I bought a writing prompt book and I do not use it as much as I would like to do so. This post is a response to, “Believe with all your heart that how you live your life makes a difference” by Colin Beavan. This quote made me think about work and university life in general. I use the quotes as a writing response and try to put pen to paper (yes, I hand write them out first) my first thoughts to the particular quote. Here are my first thoughts about Beavan’s quote.
Some people like to think of the university as this quaint place where professors reside in Ivory Towers or perhaps silos and are completely shut off from the rest of society. In fact, some opine that professors are clueless about the so-called real world. We professors are at times depicted as this uber-privileged class who are disinterested in students and teaching. Our students are often depicted as this group of youth who are hiding out in university learning about books or issues that will not help them get a job. Yes, that coveted job is the end result or want for our students. These depictions might offer an accurate view of some of my colleagues and some students; however, I would argue that for most these stereotypes or caricatures are false based on 16 years of teaching in universities in the US and Canada. Yes, this is my opinion.
The reality could not be further from the truth. Many professors are engaged in a myriad of work related projects that stem from research, teaching, service, governance in their units or across campus, as well as some community building in their disciplines or the wider community in which they live in locally. Sure, there are research intensive colleagues who are focused on that next book and their army of graduate students that they supervise. The university needs these different types of professors. This post is not about the army of exploited contingent faculty, as that deserves a monograph or at least its own post. It speaks volumes that I have this footnote or sidebar note in my scrawl on the writing prompt sheet.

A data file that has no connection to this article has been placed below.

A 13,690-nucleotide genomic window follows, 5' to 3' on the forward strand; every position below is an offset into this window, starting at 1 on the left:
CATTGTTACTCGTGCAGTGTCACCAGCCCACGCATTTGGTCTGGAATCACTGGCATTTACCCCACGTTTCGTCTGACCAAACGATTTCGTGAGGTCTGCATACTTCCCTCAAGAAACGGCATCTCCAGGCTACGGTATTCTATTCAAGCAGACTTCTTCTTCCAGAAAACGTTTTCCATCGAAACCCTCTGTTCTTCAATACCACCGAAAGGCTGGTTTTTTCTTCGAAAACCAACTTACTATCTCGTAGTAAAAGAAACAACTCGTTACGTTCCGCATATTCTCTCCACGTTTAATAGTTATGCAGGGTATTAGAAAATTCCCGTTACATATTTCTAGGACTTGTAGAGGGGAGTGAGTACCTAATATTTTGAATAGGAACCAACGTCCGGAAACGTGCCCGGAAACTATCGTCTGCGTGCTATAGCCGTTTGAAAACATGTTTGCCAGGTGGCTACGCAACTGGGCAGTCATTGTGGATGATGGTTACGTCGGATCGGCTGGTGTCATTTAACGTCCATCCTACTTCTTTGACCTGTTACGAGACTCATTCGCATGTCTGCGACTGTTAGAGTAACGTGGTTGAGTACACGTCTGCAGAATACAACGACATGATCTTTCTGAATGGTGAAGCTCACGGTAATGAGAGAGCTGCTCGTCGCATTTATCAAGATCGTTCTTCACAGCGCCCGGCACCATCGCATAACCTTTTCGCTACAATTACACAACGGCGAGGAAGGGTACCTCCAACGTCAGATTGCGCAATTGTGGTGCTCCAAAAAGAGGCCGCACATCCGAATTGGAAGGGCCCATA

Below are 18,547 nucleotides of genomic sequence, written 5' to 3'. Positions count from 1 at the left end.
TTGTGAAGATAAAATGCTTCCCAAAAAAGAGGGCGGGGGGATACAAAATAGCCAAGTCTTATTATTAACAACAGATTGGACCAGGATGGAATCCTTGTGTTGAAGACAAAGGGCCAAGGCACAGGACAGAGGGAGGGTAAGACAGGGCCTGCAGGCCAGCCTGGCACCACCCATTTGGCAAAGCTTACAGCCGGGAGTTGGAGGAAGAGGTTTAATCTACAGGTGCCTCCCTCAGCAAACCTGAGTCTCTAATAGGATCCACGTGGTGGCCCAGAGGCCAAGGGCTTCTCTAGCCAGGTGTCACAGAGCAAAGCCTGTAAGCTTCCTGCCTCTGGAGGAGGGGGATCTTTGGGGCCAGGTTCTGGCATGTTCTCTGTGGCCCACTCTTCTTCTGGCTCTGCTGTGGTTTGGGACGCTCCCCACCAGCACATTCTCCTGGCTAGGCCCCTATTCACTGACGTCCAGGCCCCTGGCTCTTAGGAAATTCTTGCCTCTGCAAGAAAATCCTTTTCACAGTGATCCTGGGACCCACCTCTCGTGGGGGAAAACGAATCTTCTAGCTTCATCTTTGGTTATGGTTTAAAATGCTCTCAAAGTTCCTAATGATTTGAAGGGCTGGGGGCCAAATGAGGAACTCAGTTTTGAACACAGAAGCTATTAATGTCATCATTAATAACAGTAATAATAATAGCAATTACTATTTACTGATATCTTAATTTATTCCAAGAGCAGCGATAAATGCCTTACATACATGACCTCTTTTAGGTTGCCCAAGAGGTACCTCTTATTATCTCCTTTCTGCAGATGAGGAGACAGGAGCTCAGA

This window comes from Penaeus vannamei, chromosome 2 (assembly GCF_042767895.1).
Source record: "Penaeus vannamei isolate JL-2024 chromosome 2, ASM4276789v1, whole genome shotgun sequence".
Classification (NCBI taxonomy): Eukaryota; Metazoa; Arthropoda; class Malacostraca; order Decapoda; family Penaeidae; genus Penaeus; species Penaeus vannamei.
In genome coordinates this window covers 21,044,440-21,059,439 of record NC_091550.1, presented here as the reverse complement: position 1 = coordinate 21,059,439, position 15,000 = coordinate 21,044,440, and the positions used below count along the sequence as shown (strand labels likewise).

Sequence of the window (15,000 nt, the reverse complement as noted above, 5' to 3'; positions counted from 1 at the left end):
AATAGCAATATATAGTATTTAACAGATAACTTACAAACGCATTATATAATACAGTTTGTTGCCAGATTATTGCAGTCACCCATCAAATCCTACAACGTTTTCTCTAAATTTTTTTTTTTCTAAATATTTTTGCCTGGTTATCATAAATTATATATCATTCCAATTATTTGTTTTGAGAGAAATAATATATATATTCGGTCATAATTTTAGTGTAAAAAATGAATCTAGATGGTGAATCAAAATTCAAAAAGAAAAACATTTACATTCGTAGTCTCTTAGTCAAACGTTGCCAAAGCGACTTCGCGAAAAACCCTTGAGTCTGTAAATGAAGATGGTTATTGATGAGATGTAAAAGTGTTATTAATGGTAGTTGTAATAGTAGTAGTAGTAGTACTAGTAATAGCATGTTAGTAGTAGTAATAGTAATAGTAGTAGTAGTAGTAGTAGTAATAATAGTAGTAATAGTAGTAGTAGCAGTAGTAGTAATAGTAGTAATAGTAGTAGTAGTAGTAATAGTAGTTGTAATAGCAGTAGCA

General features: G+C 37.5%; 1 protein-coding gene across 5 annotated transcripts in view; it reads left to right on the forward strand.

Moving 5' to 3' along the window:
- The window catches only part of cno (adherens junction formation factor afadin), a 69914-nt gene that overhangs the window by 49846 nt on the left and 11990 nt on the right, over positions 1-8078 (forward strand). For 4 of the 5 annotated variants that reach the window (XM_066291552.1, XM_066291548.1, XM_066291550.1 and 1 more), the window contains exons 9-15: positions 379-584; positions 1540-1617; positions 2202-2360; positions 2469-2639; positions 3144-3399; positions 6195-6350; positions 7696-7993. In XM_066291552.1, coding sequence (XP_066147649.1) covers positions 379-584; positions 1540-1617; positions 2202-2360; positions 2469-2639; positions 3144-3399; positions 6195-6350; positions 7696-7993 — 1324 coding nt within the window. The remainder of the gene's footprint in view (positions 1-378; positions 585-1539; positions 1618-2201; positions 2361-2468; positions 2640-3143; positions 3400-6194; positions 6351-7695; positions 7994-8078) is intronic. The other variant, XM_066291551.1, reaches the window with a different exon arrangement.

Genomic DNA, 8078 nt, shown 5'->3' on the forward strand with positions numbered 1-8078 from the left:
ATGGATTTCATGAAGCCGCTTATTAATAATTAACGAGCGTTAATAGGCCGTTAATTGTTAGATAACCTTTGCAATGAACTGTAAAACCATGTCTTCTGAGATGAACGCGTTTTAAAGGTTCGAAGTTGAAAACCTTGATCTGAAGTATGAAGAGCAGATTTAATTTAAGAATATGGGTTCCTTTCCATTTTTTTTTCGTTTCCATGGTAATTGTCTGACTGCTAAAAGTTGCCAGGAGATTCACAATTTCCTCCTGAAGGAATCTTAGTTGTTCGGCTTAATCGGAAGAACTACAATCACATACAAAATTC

Many do not understand that prior to smart-phones and other advances with digital technology, professors’ flexible schedules means that there is always work to do. There are always assignments that require marking, emails to get to, research to do, writing to think about and maybe do, and then more emails to respond to from students, colleagues, and others. With the advent of increased use of technology, people expect to hear back faster and in many instances you will get follow up emails about an email that was sent 15 minutes earlier or perhaps a few hours earlier. I have been emailed three times within my lunch hour by an administrative assistant about a meeting. The meeting was not a life threatening situation; however, my lunch hour meant that I was available. I did not respond until I was done with my lunch and my errand across campus. But, let me say that I was not keen to see a flurry of emails about something that was not pressing. My point is that boundaries are thin. Perhaps you think that I have moved away from the quote. But, I’m sitting here thinking about work and how I try to live my work life as if it makes a difference to those around me: my students. Do not get me wrong, I like my colleagues across campus, but my primary role right now is teaching and mentoring. This means that I need to go in each day and remember this quote. The little things that we do can make a difference.